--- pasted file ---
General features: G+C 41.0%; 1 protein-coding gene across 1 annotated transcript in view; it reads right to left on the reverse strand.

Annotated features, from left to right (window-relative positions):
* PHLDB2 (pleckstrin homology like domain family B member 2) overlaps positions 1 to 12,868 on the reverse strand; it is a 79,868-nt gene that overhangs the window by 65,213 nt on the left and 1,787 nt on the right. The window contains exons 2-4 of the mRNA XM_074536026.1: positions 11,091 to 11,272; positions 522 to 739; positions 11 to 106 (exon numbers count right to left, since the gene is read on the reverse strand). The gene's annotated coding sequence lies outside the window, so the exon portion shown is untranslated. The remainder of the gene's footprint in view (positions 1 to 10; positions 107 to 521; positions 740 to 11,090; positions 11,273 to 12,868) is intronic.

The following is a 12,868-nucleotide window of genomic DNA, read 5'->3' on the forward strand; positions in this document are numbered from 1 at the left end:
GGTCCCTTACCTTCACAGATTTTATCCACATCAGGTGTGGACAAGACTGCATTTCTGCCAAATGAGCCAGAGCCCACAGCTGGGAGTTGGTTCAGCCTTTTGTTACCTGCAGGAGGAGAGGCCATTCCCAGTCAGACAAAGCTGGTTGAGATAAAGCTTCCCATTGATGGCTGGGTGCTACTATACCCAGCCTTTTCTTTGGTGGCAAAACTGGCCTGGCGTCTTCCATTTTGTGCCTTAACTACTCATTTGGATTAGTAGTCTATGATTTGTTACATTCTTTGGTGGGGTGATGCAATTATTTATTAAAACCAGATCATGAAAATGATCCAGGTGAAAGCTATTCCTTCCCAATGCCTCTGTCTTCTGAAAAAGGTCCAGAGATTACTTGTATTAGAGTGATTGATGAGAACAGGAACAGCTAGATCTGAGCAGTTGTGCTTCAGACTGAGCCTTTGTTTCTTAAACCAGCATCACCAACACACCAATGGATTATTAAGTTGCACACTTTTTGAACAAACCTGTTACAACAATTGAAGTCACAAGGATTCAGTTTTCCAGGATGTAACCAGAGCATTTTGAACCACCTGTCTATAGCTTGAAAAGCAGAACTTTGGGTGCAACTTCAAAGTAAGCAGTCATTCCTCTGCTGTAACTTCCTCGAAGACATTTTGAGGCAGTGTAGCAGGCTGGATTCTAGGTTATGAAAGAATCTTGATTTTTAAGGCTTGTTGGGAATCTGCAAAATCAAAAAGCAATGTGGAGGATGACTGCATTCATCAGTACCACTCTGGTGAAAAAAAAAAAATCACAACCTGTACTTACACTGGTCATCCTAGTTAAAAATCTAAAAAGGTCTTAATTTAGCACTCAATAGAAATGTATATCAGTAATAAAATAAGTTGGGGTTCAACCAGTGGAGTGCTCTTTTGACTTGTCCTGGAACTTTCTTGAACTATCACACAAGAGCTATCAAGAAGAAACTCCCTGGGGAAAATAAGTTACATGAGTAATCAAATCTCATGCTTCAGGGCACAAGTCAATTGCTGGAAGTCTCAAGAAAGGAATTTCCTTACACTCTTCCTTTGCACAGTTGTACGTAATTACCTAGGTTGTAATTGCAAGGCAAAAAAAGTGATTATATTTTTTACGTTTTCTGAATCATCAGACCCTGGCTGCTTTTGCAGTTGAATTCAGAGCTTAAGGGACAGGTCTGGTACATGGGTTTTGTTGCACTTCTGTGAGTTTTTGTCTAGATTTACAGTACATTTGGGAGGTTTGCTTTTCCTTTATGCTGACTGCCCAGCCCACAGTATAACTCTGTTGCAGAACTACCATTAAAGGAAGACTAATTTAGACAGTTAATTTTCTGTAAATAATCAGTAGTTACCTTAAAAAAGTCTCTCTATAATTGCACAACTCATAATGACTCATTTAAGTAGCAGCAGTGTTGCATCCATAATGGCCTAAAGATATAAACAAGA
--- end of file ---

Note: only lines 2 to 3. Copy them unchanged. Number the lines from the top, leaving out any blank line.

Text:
Annotated features, from left to right (window-relative positions):
* PHLDB2 (pleckstrin homology like domain family B member 2) overlaps positions 1 to 12,868 on the reverse strand; it is a 79,868-nt gene that overhangs the window by 65,213 nt on the left and 1,787 nt on the right. The window contains exons 2-4 of the mRNA XM_074536026.1: positions 11,091 to 11,272; positions 522 to 739; positions 11 to 106 (exon numbers count right to left, since the gene is read on the reverse strand). The gene's annotated coding sequence lies outside the window, so the exon portion shown is untranslated. The remainder of the gene's footprint in view (positions 1 to 10; positions 107 to 521; positions 740 to 11,090; positions 11,273 to 12,868) is intronic.